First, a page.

Law360 (June 26, 2020, 6:58 PM EDT) -- European Union antitrust officials on Friday approved the Italian government's €7.6 billion ($8.5 billion) package of tax relief measures designed to ease the financial constraints on companies affected by the novel coronavirus pandemic.
The European Commission said it greenlighted Italy's measures — a mix of tax exemptions and credits — designed to help cash-strapped businesses impacted by steps the Italian government had taken to limit the spread of the virus, which causes the respiratory disease COVID-19. As the EU's competition watchdog, the commission approved Italy's aid package under its temporary framework to review state aid issued in response to the pandemic.
"With this set of measures … Italy will further support companies and self-employed workers that are severely affected by the coronavirus outbreak by easing their liquidity constraints through tax waivers and tax credits," EU competition chief Margrethe Vestager said in a statement.
According to the commission, Italy's aid package partially waives local taxes on production activities for businesses making less than €250 million, with some exceptions, and provides tax credits to encourage workplaces to adopt new sanitary requirements. The relief measures also include an exemption from municipal taxes related to tourist properties, such as sea resorts, and tax credits for companies and self-employed workers depending on revenue levels in relation to rent, the commission said.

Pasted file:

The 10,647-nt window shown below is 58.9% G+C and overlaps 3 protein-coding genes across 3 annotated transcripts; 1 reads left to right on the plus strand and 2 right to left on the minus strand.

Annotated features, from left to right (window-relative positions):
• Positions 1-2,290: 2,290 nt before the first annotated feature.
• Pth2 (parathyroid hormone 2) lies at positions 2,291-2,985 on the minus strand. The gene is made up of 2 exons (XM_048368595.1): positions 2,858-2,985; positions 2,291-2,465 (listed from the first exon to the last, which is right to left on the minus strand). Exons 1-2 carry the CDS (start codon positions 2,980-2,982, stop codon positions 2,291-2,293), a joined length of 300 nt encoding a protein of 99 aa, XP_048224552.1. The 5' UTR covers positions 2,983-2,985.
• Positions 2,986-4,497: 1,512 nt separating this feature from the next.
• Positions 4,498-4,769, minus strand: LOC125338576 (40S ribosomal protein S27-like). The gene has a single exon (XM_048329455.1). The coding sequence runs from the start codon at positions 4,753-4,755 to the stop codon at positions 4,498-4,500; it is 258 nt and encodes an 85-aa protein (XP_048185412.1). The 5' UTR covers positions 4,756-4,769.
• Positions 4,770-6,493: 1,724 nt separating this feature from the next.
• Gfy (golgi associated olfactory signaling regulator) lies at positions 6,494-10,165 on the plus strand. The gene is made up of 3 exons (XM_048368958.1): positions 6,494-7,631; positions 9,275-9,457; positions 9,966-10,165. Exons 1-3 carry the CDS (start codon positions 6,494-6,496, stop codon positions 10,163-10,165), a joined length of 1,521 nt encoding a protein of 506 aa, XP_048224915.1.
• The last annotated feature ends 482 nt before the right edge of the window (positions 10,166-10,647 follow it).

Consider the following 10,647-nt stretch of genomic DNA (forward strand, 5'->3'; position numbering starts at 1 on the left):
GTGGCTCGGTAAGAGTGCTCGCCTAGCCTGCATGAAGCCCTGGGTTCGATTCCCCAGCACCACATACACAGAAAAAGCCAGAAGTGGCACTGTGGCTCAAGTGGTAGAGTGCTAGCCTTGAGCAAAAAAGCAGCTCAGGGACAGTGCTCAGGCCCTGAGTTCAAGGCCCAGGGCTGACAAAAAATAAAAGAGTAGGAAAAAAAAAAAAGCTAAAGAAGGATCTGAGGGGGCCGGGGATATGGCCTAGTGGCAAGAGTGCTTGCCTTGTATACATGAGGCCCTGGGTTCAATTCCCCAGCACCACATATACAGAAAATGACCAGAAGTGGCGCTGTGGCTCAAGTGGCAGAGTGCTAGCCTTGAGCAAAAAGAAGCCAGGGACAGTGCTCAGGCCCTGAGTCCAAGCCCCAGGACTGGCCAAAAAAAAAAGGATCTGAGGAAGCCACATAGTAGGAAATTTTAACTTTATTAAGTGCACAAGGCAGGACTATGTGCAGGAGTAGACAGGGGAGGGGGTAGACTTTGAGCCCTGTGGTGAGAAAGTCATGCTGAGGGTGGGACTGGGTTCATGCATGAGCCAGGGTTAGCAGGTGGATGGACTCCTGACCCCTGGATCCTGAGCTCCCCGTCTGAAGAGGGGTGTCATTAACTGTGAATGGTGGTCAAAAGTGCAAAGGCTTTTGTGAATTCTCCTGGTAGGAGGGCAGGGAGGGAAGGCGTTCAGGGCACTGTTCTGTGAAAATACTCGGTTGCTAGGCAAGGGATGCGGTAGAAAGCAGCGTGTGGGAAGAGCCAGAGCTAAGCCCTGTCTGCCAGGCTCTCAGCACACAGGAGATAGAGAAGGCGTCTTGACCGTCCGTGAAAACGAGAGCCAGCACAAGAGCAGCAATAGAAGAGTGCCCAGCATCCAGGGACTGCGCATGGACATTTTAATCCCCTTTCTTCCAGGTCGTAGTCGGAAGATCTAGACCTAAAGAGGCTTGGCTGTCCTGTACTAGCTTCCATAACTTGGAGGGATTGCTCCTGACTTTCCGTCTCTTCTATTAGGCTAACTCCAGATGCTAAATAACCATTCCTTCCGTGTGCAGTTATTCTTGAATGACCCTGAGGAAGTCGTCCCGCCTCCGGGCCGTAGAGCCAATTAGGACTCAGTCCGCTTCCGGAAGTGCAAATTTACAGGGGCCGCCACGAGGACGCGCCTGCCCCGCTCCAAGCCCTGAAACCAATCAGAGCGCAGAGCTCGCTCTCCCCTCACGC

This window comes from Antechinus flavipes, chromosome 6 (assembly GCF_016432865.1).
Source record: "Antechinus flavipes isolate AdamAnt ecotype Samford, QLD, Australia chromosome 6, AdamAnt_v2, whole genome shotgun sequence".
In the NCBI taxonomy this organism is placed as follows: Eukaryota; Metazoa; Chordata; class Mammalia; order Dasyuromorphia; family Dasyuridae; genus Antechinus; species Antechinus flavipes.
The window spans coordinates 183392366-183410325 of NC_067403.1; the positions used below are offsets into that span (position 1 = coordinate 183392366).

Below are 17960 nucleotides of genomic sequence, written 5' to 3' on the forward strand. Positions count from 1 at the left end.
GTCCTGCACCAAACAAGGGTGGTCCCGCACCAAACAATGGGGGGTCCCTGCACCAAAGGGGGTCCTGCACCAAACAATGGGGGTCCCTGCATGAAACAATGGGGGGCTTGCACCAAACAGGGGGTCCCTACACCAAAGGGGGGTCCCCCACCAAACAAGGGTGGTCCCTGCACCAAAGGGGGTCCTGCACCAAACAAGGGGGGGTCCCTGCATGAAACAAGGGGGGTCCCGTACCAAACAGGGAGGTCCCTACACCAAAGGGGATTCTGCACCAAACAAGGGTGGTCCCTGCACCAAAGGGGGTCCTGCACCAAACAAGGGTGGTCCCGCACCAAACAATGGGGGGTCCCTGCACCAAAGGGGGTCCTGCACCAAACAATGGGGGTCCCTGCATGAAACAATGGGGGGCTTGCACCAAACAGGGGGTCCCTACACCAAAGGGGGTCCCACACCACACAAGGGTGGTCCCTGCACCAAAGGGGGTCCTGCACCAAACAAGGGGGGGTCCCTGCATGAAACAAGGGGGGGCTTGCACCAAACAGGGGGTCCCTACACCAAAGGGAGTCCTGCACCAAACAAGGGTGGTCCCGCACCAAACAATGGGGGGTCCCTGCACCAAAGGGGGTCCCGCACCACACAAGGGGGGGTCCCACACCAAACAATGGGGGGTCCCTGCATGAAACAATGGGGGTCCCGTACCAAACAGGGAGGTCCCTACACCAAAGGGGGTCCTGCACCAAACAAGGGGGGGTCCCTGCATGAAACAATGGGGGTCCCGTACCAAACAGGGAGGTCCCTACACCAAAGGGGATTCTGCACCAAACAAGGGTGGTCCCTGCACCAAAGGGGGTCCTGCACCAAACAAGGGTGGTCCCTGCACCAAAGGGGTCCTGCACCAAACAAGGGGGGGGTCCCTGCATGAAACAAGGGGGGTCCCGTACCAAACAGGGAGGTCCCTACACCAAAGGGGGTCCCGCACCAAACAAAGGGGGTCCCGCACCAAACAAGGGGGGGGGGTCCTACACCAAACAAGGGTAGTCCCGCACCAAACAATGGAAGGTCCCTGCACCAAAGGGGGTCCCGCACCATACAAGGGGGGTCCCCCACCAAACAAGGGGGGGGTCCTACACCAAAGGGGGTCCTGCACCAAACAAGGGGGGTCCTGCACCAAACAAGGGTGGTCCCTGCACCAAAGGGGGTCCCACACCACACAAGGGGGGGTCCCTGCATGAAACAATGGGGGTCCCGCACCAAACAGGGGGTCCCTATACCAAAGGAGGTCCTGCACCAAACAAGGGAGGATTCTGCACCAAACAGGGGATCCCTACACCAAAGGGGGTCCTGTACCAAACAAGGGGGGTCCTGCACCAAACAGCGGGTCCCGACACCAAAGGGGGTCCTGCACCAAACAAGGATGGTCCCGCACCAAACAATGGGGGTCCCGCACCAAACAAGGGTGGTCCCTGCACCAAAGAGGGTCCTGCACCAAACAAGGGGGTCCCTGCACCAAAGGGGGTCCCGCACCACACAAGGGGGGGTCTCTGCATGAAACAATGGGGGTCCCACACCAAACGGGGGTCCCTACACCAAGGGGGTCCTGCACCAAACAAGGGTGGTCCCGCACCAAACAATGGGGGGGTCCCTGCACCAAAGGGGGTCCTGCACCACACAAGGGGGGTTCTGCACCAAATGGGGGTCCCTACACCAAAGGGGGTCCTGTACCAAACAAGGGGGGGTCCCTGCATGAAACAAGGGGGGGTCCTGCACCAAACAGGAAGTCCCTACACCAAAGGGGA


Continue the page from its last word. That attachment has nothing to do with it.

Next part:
The commission noted the measures are part of a wider package to support the Italian economy in the context of the coronavirus outbreak, set out in the so-called Decreto Rilancio, or Relaunch Decree. The program includes urgent health measures, support for businesses and workers and other social policy measures, according to the Italian government.
In explaining its approval of Italy's measures under the temporary framework, the commission said the aid wouldn't exceed €100,000 per company active in the primary agricultural sector and would only be granted to companies that weren't struggling in late December, among other factors.
The commission adopted its temporary framework in March, announcing at the time that the system allows member states to "use the full flexibility foreseen under state aid rules to support the economy in the context of the COVID-19 outbreak." The framework includes safeguards to keep a level playing field among countries, including requirements that subsidized business loans be linked to the scale of companies' economic activity, according to the commission.
EU antitrust officials have since signed off on over €2.19 trillion in state aid measures proposed by member countries. As of June 9, the commission counted 157 decisions clearing 195 measures proposed by 26 member countries and the United Kingdom, which is still bound by EU state aid rules until it completes its exit from the bloc.
Representatives for the commission and the Italian government couldn't be reached for comment late Friday.
--Additional reporting by Bryan Koenig. Editing by Vincent Sherry.
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